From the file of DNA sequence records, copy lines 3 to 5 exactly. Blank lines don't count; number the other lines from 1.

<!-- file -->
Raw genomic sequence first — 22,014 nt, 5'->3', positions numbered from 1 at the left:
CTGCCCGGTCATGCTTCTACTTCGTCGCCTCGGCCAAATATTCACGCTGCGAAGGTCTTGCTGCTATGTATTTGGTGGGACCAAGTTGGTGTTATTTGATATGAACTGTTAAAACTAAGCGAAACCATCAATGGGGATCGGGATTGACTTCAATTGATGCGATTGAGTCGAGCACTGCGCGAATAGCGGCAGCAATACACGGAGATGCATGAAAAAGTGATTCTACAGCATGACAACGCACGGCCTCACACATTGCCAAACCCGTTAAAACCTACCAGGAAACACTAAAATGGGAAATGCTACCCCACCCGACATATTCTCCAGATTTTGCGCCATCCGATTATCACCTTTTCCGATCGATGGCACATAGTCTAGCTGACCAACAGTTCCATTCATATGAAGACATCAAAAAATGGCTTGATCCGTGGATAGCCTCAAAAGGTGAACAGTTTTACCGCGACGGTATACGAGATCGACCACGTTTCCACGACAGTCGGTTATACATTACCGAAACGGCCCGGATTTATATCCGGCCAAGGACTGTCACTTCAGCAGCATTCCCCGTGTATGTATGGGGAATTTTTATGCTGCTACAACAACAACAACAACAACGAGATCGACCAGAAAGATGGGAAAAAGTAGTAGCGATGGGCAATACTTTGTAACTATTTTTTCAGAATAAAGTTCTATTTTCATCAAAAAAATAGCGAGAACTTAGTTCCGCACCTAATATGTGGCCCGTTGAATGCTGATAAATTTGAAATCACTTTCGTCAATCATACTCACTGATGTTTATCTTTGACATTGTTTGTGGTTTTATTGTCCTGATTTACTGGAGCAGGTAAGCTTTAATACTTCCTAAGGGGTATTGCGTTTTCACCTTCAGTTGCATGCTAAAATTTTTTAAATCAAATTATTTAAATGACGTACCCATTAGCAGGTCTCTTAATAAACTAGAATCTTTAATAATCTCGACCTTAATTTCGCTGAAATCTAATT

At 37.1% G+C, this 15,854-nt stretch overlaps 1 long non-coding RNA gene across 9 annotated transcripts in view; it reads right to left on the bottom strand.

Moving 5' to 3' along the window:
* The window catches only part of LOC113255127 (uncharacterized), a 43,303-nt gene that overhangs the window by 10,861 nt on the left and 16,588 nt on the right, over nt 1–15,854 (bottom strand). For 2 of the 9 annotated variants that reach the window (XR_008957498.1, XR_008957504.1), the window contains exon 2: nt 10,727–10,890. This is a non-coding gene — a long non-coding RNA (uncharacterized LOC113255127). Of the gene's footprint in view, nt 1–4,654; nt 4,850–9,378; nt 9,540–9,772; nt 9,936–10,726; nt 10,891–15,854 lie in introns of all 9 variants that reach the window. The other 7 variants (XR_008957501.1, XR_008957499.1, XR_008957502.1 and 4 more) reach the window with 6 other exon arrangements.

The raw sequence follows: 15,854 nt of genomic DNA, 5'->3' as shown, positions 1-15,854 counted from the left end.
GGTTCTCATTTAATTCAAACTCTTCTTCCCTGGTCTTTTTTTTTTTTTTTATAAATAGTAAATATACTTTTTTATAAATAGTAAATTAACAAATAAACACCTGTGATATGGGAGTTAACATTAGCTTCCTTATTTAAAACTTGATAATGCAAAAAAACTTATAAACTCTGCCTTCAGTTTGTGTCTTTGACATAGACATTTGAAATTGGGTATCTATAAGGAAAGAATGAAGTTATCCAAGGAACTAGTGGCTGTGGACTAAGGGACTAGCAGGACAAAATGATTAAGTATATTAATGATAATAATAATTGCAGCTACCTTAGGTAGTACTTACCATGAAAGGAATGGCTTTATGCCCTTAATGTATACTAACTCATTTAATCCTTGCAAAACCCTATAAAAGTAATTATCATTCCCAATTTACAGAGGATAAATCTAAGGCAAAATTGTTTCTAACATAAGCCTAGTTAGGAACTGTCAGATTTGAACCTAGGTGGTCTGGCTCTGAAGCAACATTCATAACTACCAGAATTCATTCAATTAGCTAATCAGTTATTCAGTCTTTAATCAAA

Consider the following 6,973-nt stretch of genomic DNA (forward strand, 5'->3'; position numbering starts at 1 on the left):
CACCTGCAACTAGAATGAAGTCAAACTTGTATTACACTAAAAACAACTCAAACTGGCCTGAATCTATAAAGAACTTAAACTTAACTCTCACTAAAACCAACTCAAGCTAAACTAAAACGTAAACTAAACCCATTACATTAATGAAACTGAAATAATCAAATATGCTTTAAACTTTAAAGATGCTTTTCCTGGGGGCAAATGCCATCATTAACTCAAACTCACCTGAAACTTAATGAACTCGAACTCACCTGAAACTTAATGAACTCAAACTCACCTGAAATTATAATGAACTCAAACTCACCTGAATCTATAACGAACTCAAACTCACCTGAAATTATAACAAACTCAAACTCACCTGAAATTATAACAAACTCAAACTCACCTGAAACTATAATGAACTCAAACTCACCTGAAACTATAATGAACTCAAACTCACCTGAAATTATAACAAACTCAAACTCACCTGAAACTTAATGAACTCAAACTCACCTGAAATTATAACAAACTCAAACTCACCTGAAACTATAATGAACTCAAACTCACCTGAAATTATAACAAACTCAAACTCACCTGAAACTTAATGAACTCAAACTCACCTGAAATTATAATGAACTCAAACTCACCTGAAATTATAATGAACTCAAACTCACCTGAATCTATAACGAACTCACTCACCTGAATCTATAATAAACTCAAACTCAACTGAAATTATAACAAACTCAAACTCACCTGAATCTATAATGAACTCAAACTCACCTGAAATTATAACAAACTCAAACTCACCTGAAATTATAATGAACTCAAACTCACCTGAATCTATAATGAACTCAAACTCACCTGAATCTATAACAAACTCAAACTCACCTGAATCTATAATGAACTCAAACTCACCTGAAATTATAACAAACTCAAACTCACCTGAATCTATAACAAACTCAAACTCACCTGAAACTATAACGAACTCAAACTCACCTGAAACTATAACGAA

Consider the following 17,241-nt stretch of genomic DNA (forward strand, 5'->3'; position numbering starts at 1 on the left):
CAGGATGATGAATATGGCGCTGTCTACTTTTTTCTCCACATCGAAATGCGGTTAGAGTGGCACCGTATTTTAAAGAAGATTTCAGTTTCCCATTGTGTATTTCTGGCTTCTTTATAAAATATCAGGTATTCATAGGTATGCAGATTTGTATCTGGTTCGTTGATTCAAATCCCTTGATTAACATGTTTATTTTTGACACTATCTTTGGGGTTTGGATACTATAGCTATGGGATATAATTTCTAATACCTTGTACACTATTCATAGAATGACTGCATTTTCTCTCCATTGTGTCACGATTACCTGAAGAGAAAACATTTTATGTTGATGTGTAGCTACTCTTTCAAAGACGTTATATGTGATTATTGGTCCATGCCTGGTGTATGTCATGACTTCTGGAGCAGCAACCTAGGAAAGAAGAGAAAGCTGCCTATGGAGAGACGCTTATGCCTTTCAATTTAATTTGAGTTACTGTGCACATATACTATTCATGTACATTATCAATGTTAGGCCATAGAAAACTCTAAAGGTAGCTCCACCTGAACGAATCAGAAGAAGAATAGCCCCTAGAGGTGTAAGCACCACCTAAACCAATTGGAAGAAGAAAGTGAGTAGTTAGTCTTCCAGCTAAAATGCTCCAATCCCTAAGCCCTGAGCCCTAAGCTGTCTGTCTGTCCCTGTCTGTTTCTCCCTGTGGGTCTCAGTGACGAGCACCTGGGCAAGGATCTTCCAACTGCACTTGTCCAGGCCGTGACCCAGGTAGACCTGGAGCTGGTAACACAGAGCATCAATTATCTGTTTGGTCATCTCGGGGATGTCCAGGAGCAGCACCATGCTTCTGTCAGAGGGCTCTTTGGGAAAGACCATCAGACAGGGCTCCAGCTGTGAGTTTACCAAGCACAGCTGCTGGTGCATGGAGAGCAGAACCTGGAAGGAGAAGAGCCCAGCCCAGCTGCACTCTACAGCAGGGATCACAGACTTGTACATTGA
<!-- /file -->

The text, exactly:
At 37.1% G+C, this 15,854-nt stretch overlaps 1 long non-coding RNA gene across 9 annotated transcripts in view; it reads right to left on the bottom strand.

Moving 5' to 3' along the window:
* The window catches only part of LOC113255127 (uncharacterized), a 43,303-nt gene that overhangs the window by 10,861 nt on the left and 16,588 nt on the right, over nt 1–15,854 (bottom strand). For 2 of the 9 annotated variants that reach the window (XR_008957498.1, XR_008957504.1), the window contains exon 2: nt 10,727–10,890. This is a non-coding gene — a long non-coding RNA (uncharacterized LOC113255127). Of the gene's footprint in view, nt 1–4,654; nt 4,850–9,378; nt 9,540–9,772; nt 9,936–10,726; nt 10,891–15,854 lie in introns of all 9 variants that reach the window. The other 7 variants (XR_008957501.1, XR_008957499.1, XR_008957502.1 and 4 more) reach the window with 6 other exon arrangements.